Allow me to start off by asking YOU the following questions : if YOU had a young daughter or granddaughter who falls pregnant, whatever be the conditions of the pregnancy – rape, incest, intercourse with a mature adult or even with her boyfriend etc, etc, would you happily encourage her to keep the child ? Assist in finding ways to support her and the baby ? Responses to these questions may vary according to our faiths and convictions but let us be honest with ourselves ; most of us would prefer seeing the young person go through a safe abortion. There has always been a lot of hypocrisy around the abortion question with the well-to-do, often preaching what they do not practice. The debate is certainly not about young girls only but it is important to pick on it, especially at a time that children are increasingly falling prey to all forms of sexual abuse and deprived of their rights.
The proposed amendments can therefore help to protect childrens’ rights. Victims of sexual violence and abuse should not be saddled with motherhood and be robbed of their childhood. An inclusive and just society should ensure that children, have the right to a lively, worry free childhood where opportunities to education and empowerment are not thwarted. Thank God Mauritius is not the DRC or Uganda where rape has become a weapon of war, unsafe abortions are rife causing the deaths of thousands of girls and women on a daily basis.
The UN Millenium Development Goals and Abortion
The legislation will not only protect the young girls but more mature women too. While little is said about women’s advancement and empowerment in the government programme, this progressive piece of legislation is refreshing and worthy of a congratulatory note.
There is enough evidence that MDG goal 3 -gender equality is the one making the least progress in the developing world, including Mauritius. Gains made so far can be easily eroded in these uncertain and globalizing times. Gender is a cross cutting issue and if poverty is to be eradicated, it is absolutely vital to understand the connections between womens’ micro worlds, the harsh conditions in which many of them live, the multiple risks and vulnerabilities that they are confronted with on a daily basis.
It seems as if the government has taken stock of these interconnections and has realized how important it is to address the questions of unsafe abortions and unwanted pregnancies, at least in certain specific conditions. This revolutionary piece of legislation represents an important strategy for achieving the Millenium Development Goals, to improve maternal health further, promote gender equality and reduce poverty.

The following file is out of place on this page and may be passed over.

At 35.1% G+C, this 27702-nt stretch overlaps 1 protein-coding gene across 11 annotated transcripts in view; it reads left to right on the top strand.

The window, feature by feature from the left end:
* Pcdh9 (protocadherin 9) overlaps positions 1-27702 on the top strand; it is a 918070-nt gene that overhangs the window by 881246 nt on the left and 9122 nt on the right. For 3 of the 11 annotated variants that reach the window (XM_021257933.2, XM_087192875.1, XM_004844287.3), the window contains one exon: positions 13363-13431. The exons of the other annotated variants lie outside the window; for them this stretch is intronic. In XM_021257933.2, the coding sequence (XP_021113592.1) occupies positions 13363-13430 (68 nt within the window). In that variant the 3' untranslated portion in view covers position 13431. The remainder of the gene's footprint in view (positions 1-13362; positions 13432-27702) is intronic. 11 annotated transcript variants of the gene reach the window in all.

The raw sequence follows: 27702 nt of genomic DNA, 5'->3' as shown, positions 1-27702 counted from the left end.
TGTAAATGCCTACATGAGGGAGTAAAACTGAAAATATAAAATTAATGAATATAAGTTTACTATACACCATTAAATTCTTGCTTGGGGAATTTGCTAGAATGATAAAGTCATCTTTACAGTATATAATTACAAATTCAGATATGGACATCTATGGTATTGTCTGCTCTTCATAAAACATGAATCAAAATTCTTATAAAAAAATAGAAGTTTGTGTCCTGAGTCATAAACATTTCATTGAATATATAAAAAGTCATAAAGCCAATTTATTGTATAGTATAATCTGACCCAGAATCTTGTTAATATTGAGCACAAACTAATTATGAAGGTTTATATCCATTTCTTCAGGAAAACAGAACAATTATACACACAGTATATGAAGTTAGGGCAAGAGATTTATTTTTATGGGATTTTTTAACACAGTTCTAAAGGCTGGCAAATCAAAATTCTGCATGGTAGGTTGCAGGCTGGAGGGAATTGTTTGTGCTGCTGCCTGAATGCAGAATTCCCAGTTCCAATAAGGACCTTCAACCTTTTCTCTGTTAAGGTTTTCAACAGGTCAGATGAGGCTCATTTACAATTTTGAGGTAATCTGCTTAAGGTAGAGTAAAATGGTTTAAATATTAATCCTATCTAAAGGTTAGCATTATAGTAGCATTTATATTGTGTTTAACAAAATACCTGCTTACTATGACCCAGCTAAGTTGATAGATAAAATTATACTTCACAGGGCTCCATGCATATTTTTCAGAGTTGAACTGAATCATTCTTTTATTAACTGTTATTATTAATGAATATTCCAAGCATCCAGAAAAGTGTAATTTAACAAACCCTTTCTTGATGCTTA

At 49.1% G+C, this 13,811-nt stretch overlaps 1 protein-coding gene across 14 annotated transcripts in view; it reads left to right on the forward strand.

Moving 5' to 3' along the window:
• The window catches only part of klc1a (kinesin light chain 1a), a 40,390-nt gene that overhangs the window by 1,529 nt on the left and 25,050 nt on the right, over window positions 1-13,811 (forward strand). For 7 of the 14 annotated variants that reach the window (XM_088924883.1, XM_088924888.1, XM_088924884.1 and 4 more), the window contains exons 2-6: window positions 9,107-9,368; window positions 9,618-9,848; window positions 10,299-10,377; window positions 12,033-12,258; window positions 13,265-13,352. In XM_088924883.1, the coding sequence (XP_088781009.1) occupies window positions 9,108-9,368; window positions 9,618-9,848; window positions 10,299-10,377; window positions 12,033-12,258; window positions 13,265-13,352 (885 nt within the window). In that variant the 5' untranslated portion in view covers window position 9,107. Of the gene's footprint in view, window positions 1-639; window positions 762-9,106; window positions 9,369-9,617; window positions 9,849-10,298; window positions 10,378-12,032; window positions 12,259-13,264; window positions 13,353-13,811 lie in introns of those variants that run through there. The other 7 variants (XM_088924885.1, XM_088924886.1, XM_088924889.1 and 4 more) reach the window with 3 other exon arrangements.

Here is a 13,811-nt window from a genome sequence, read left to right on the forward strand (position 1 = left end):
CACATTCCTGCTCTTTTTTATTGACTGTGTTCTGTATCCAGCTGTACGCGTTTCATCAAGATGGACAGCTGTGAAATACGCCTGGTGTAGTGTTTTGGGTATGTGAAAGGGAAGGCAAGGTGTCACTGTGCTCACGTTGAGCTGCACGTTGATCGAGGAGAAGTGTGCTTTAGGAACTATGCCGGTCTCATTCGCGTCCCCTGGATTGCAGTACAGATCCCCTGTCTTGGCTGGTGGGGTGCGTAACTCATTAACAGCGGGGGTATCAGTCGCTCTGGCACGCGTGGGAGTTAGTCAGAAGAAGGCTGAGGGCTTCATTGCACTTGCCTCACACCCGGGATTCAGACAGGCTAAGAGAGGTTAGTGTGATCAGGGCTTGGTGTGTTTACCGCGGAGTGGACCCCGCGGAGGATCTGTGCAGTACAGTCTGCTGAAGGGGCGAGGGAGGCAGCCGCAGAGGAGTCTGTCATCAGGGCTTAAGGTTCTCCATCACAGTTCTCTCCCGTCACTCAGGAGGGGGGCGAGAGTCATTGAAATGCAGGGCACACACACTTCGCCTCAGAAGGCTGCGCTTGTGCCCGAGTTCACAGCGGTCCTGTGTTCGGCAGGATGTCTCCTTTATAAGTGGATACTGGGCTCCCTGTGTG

Promoting Economic Efficiency and Women’s Rights
Safe abortions have the merit of producing a stock of human capital which is more healthy and productive. It is interesting that the World Development Report 2012, published by the World Bank has retained Gender as its major theme. The Report emphasises the importance of optimizing on women’s economic potential. Even if the sexual division of labour is to persist with women remaining largely homemakers in the private sphere, it makes more sense to have healthy and productive women. Stopping unsafe abortions can therefore promote economic efficiency and growth.
Legalizing abortion however should not be viewed as purely instrumental i. e it is not only about using women for the economy but rather an empowering tool – where voice is given to women to exercise their rights and ensure the promotion of their dignity. More importantly, women should not be perceived as criminals. Promoting the rights of women in this context can also assist with the ‘decriminalisation of poverty’.
The Crime and Punishment Model – a Colonial Bequest
The crime and punishment model is a colonial bequest that the colonizing countries, themselves, have long rejected so as to preserve the health and lives of women. Mauritius is striving to be modern, more equal and just, it cannot therefore cling to a bequest borne out of the centuries old ecclesiastical law largely inspired and dominated by masculine theologies which have depicted, portrayed and conceptualised women as procreative instruments rather than citizens with equal rights and dignity.
Mauritius is a signatory to the protocol of the African charter on the rights of women ; a protocol that deserves to be lauded for its substantive recognition of abortion as human right but it does not go far enough to the extent that it medicalises the grounds of abortion. Doctors become the gate keepers rather than the women themselves. But changes, albeit incremental, are always welcome.
Mauritius has also signed and ratified the Convention on the Elimination of All Forms of Discrimination against Women (CEDAW) but in actual practice, women continue to be largely discriminated against. The political arena itself constitutes one such site of discrimination. But despite persistent discriminatory practices and embedded patriarchy, our politicians both male and female have contributed to passing a number of gender sensitive legislations for the advancement of women.
Legislations are Never Enough
Jurisprudence from United nations treaty monitoring bodies shows that liberalization of abortion law is not always followed by practical implementation and that abortion rights like other rights may exist only in documents. At the local level, despite having the Domestic Violence Act for instance, women continue to be battered on a daily basis. A lot more effort, attention and resources are required to ensure effective implementation. A holistic, well coordinated approach is necessary. This is where a women’s parliamentary caucus could have been pertinent. Let’s hope that this legislation provides an entry point for such a caucus and that together with the many well intentioned citizens as well as progressive civil society groups, the woman’s parliamentary caucus can truly move the nation forward.